The Grand Mufti made his assertion in response to a question posed by a delegation from Kuwait: a Kuwaiti parliament member recently called for the “removal” of churches (he later “clarified” by saying he merely meant that no churches should be built in Kuwait), and the delegation wanted to confirm Sharia’s position on churches.
Accordingly, the Grand Mufti “stressed that Kuwait was a part of the Arabian Peninsula, and therefore it is necessary to destroy all churches in it.”
As with many grand muftis before him, the Sheikh based his proclamation on the famous tradition, or hadith, wherein the prophet of Islam declared on his deathbed that “There are not to be two religions in the [Arabian] Peninsula,” which has always been interpreted to mean that only Islam can be practiced in the region.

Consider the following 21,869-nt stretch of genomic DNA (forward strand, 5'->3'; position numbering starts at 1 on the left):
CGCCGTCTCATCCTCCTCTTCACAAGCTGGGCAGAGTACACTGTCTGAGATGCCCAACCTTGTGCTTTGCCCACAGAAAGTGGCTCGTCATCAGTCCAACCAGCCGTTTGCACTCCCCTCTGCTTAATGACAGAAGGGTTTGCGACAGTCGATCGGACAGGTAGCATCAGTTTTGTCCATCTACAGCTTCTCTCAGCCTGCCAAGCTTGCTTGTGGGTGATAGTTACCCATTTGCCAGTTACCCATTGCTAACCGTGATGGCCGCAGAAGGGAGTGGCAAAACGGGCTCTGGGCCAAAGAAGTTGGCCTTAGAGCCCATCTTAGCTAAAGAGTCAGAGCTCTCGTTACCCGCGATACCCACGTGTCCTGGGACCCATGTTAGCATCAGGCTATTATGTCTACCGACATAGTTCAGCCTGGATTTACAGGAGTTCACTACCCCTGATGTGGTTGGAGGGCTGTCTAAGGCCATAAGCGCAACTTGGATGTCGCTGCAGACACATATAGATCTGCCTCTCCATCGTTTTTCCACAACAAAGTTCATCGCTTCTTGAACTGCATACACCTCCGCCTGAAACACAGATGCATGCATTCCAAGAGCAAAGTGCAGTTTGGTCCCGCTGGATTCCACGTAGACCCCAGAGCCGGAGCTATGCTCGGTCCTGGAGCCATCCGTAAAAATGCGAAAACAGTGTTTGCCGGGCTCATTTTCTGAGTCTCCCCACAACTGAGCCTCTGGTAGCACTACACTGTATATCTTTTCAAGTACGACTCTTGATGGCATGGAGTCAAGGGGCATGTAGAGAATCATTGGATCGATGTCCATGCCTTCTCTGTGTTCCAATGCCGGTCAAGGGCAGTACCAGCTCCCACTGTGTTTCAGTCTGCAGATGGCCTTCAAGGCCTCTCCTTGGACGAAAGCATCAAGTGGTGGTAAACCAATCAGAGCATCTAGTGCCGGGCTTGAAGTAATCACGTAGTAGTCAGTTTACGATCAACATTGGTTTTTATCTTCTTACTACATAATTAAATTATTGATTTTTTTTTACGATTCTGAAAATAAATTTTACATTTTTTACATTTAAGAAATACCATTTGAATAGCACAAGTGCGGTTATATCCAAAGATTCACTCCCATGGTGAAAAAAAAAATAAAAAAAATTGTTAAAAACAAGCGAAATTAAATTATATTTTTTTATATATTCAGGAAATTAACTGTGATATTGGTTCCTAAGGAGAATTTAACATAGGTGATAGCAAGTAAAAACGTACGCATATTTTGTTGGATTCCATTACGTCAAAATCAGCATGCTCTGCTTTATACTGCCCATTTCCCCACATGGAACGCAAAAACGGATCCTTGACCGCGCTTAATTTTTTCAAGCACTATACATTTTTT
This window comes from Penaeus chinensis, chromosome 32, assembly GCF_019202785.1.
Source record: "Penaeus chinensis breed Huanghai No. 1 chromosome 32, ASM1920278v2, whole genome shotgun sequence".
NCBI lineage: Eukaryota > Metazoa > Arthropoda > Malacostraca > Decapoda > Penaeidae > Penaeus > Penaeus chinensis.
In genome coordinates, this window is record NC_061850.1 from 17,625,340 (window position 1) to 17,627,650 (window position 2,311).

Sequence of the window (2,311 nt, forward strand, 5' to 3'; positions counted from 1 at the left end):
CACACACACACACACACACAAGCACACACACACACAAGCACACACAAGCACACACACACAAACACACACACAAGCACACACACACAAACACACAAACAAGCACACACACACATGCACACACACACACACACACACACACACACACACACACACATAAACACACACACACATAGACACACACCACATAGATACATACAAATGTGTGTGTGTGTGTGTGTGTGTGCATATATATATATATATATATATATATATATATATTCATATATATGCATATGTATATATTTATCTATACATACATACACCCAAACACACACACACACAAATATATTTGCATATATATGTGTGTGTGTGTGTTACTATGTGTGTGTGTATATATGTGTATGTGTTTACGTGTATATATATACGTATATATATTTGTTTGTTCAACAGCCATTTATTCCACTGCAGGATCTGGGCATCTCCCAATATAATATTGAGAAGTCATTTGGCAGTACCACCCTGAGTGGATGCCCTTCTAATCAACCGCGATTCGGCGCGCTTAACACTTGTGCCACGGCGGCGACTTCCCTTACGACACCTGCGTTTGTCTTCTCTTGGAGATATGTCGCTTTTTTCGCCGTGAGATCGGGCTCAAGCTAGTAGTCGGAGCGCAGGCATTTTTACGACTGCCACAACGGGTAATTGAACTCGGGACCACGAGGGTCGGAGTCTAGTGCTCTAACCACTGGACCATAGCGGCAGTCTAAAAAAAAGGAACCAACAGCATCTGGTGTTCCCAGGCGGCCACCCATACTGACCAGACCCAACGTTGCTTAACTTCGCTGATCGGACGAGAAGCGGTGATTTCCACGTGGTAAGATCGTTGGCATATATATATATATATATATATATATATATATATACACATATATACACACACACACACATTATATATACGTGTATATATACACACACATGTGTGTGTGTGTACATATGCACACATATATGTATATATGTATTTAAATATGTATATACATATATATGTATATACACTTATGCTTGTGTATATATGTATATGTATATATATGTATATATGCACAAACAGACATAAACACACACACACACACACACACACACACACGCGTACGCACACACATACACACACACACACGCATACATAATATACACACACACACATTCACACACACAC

While the facts of this account speak for themselves, consider further:
Sheikh Abdul Aziz bin Abdullah is not just some random Muslim hating on churches. He is the Grand Mufti of the nation that brought Islam to the world. Moreover, he is the President of the Supreme Council of Ulema [Islamic scholars] and Chairman of the Standing Committee for Scientific Research and Issuing of Fatwas. Accordingly, when it comes to what Islam teaches, his words are immensely authoritative.
Considering the hysteria that besets the West whenever non-authoritative individuals offend Islam—for instance, a fringe, unknown pastor—imagine what would happen if a Christian counterpart to the Grand Mufti, say the Pope, were to declare that all mosques in Italy must be destroyed; imagine the nonstop Western media frenzy that would erupt, all the shrill screams of “intolerance” and “bigot,” demands for apologies if not resignation, nonstop handwringing by sensitive politicians, and worse.
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